Canadian NHL team vibe check: What’s gone right, and wrong, so far

The Hockey Central panel switches things up and instead of giving midseason report cards, the crew breaks down who they believe should be awarded with the NHL hardware at the quarter mark of the season.

With all teams now approaching or passing the quarter-marker of the season, let’s take a closer look at the former North Division and check the vibes for all seven Canadian teams.

Toronto: Main Character Energy

It was only a matter of time for the Maple Leafs. To start the 2021-22 season, they were a key story because nothing was going their way. As well as they played below the surface, they ultimately weren’t finishing and couldn’t find results. So, of course, every aspect of their play, team construction, or overall vibes, was inspected — as is expected for Toronto.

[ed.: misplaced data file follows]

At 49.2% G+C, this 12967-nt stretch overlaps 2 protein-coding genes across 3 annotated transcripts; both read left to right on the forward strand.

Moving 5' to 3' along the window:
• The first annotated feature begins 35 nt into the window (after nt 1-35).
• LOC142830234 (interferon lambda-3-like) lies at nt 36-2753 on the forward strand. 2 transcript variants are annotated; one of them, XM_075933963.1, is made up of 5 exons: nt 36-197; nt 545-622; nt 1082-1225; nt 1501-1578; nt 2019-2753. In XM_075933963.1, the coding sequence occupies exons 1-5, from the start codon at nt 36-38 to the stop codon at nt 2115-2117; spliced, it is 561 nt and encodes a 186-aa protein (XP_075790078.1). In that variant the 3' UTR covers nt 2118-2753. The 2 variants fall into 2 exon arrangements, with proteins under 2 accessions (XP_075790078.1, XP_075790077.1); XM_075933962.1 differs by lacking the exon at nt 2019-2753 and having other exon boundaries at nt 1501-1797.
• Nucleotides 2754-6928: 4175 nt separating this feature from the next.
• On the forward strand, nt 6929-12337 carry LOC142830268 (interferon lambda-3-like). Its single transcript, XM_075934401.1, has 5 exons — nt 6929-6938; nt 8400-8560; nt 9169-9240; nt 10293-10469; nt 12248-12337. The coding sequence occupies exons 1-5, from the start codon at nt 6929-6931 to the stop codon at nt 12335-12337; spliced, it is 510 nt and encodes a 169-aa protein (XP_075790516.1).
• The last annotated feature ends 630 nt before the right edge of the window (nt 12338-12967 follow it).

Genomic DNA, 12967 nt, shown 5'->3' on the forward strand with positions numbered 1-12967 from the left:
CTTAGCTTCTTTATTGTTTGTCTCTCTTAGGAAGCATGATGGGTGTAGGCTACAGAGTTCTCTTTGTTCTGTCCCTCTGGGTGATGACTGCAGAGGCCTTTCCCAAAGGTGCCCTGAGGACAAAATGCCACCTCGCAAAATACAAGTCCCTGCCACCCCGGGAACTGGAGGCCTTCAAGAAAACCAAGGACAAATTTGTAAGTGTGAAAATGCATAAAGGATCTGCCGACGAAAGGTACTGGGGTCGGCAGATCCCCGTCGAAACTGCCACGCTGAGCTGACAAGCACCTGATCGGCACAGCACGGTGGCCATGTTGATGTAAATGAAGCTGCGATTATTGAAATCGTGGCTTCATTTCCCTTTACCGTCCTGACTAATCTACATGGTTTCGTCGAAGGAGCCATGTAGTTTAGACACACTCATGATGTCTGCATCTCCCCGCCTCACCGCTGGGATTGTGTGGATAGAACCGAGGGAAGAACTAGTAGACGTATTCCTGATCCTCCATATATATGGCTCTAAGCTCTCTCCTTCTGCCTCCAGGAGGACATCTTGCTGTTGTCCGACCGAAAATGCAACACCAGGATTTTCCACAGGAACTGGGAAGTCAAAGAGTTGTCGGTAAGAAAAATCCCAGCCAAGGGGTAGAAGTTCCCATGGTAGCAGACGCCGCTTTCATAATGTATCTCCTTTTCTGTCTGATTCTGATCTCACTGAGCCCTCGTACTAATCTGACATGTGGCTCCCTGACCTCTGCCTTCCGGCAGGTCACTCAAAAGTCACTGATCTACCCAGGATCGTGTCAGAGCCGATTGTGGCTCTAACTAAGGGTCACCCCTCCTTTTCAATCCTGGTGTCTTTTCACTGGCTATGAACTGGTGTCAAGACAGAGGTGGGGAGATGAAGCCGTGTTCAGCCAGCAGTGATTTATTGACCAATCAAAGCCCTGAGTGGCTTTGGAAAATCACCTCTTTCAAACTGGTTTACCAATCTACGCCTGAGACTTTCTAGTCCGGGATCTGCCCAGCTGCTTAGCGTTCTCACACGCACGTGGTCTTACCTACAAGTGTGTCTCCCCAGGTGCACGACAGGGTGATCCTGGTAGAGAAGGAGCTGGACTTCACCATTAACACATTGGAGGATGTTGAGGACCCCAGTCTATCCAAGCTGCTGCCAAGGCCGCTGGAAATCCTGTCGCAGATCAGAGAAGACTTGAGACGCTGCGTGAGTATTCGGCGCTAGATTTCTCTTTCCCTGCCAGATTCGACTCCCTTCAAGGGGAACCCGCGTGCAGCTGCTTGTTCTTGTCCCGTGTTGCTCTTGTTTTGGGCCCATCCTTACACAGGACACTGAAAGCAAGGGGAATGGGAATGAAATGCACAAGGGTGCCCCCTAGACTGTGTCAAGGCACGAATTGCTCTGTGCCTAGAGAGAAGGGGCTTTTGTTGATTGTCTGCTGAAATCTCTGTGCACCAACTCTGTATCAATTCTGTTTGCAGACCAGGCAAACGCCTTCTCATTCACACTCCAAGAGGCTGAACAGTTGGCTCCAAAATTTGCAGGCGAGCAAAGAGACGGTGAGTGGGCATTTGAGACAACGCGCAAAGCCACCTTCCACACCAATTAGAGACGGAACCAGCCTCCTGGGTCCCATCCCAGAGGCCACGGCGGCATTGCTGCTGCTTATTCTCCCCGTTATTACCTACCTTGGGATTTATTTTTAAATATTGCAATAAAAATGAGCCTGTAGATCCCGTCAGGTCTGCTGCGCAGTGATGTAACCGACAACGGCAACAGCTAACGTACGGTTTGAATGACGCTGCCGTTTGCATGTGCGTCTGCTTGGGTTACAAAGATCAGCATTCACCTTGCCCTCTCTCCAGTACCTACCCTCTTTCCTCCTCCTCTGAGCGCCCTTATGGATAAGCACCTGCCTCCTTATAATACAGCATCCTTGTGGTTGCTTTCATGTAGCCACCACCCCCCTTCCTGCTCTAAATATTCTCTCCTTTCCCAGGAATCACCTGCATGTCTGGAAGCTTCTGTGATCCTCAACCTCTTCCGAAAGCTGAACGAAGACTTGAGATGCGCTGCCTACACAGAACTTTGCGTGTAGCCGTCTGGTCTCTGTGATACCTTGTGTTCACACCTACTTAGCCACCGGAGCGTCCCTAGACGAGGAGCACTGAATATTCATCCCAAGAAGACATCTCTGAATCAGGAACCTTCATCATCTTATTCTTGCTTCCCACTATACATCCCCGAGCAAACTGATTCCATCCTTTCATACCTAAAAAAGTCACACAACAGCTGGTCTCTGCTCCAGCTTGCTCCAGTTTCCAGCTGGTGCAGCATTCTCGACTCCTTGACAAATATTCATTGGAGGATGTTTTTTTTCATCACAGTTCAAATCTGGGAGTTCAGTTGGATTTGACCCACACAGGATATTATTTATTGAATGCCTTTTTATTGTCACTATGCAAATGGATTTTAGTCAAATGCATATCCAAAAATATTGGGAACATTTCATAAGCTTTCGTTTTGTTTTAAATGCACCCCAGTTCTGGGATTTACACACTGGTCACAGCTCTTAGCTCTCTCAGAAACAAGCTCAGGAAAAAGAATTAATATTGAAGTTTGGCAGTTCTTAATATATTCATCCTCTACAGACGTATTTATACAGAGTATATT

Then the team found its footing and hasn’t looked back.

The Maple Leafs were expected to be a contender this year, and rightfully so given some of the skill (and yes, cap hits) on this team. Now, they’re playing like it.

The highlight of this team is its offensive creation. That starts with a zone entry. Toronto is fifth in carry-ins at 5-on-5 and are the second-best team in the league at generating a scoring chance after carrying the puck into the offensive zone.

Toronto’s one of the most frequent shooting teams, but it’s not just a matter of shot volume — they create quality shots. No team gets to the slot, or inner slot, more at 5-on-5. But what adds to the ‘danger’ of their attempts is the pre-shot movement. So far, Toronto has the second-highest rate of pass attempts and success to the slot. Together, that all culminates to an expected goal rate of 3.30 per 60 that leads the league. Then factor in the team’s shooting ability.